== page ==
Global Policy Forum

U.S. Pressed UN to Cancel Iraqi Arms Inspections


By Barton Gellman

International Herald Tribune
August 16, 1998

Washington - The Clinton administration has intervened secretly for months, most recently August 7, to dissuade United Nations weapons teams from mounting surprise inspections in Iraq because it wished to avoid a new crisis with the Baghdad government, according to knowledgeable American and diplomatic accounts.
The interventions included an August 4 telephone call between Secretary of State Madeleine Albright and Richard Butler, executive chairman of the UN Special Commission responsible for Iraq's disarmament, who spoke on a secure line from the U.S. Embassy in Bahrain.

As a team of specialists stood poised in Baghdad, according to persons acquainted with the call, Mrs. Albright urged Mr. Butler to rescind closely held orders. The team was to mount ''challenge inspections'' at two sites where intelligence leads suggested they could uncover forbidden weapons components and documents describing Iraqi efforts to conceal them.

After a second high-level caution from Washington on August 7, Mr. Butler canceled the special inspection and ordered his team to leave Baghdad. The disclosures were made Thursday by officials who regarded the abandoned leads as the most promising in years and objected to what they described as the American role in squelching them. U.S. efforts to forge a go-slow policy in Iraq have coincided with the announcement by Baghdad that it would halt nearly all cooperation with the UN commission and the Vienna-based International Atomic Energy Agency. The two panels are responsible for ridding Iraq of ballistic missiles and biological, chemical and nuclear weapons.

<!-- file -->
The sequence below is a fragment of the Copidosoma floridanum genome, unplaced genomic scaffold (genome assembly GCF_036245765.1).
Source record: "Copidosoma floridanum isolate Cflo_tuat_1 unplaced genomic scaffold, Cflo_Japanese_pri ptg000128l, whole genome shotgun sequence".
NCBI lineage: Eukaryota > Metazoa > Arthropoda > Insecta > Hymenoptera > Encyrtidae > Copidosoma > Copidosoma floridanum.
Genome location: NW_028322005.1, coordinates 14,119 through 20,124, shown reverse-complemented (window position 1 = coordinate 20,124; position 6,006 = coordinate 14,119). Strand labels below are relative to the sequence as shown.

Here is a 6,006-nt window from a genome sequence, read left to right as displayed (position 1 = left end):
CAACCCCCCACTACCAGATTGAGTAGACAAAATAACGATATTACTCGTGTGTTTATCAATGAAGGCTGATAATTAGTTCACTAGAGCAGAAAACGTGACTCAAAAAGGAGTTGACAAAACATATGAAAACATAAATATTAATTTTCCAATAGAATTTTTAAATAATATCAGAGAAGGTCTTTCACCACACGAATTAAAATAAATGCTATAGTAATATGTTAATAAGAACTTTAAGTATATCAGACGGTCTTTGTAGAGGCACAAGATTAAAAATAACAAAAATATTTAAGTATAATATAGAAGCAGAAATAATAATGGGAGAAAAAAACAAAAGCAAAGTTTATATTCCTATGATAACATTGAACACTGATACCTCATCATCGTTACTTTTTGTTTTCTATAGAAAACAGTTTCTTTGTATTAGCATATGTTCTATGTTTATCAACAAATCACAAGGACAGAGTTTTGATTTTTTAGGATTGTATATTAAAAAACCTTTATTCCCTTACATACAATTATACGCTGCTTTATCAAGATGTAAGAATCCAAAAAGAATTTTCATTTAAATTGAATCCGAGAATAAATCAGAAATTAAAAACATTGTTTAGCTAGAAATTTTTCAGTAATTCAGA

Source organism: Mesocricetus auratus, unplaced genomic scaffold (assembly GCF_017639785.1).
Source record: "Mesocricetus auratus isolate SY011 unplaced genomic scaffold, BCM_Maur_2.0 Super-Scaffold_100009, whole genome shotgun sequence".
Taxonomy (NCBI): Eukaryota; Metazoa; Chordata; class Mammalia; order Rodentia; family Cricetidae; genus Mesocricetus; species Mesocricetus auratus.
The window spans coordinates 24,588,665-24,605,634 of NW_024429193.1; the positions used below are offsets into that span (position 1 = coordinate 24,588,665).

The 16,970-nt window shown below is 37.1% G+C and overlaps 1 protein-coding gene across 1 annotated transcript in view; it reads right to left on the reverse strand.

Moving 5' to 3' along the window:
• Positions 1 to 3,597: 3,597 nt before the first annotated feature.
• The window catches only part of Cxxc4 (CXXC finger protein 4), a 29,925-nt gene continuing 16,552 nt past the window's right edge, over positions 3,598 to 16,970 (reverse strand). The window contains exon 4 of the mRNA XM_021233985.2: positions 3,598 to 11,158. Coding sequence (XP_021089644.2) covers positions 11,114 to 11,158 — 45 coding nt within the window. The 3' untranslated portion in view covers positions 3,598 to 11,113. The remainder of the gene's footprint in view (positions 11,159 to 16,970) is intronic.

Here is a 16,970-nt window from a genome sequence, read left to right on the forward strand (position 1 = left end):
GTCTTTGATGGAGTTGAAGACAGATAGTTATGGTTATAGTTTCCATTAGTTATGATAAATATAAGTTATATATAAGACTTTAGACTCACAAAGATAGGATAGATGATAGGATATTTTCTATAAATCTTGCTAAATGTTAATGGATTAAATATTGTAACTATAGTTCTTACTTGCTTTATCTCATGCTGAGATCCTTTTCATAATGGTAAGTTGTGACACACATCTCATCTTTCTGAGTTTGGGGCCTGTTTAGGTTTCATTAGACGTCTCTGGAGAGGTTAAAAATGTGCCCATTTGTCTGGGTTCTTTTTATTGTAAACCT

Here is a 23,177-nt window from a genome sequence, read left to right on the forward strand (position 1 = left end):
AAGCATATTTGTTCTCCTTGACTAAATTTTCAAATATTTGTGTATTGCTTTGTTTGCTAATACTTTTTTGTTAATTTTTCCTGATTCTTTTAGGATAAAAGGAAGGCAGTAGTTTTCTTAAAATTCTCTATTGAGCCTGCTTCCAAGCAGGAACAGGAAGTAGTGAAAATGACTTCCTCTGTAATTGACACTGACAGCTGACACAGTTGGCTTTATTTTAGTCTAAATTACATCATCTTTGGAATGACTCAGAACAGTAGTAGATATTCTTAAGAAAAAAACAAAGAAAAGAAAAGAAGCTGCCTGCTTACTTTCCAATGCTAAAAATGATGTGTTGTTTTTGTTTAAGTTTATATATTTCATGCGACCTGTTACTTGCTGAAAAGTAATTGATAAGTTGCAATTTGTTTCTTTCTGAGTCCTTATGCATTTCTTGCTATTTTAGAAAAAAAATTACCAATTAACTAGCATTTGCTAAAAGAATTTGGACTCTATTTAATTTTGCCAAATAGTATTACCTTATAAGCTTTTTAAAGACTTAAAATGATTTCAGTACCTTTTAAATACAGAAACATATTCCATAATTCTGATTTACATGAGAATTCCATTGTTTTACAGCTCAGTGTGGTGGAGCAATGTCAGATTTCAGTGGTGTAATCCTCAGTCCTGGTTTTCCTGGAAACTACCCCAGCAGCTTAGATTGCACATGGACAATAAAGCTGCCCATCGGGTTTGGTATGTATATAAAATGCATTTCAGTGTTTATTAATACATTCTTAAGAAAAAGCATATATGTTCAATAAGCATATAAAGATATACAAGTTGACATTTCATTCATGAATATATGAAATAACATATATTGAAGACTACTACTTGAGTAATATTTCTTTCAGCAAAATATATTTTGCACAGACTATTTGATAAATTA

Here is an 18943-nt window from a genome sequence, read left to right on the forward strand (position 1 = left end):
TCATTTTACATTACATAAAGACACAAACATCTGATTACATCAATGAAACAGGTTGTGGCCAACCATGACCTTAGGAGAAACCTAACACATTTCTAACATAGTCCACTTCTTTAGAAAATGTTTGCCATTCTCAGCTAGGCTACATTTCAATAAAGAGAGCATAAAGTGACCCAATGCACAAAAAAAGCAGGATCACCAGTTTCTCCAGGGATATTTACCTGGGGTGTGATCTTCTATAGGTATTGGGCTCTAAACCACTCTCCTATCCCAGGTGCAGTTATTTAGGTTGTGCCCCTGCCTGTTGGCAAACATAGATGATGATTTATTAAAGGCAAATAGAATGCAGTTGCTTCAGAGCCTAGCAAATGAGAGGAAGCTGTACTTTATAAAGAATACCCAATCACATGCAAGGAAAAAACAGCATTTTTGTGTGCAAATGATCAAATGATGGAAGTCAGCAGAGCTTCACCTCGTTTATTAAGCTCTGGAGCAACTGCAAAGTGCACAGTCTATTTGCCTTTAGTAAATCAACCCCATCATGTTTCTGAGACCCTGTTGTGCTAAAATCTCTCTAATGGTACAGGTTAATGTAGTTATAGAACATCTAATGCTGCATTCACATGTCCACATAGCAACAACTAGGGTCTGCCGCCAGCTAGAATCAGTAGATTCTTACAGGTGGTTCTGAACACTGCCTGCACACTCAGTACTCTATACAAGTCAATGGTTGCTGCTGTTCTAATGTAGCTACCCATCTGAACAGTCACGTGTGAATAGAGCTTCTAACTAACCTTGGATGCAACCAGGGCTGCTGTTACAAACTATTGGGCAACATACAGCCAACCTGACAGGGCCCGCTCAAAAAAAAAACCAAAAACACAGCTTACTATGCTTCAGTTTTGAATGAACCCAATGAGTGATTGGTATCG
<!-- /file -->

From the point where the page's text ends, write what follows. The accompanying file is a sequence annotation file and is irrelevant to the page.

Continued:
The behind-the-scenes campaign of caution is at odds with the Clinton administration's public position as the strongest proponent of unconditional access for the inspectors to any site in Iraq. Led by the United States, and backed by American threats of war, the Security Council has demanded repeatedly since 1991 - most recently in Resolution 1154 on March 2 - that Iraq give ''immediate, unconditional and unrestricted'' cooperation to the inspection teams. That last resolution, at U.S. insistence, promised ''the severest consequences for Iraq'' for further defiance.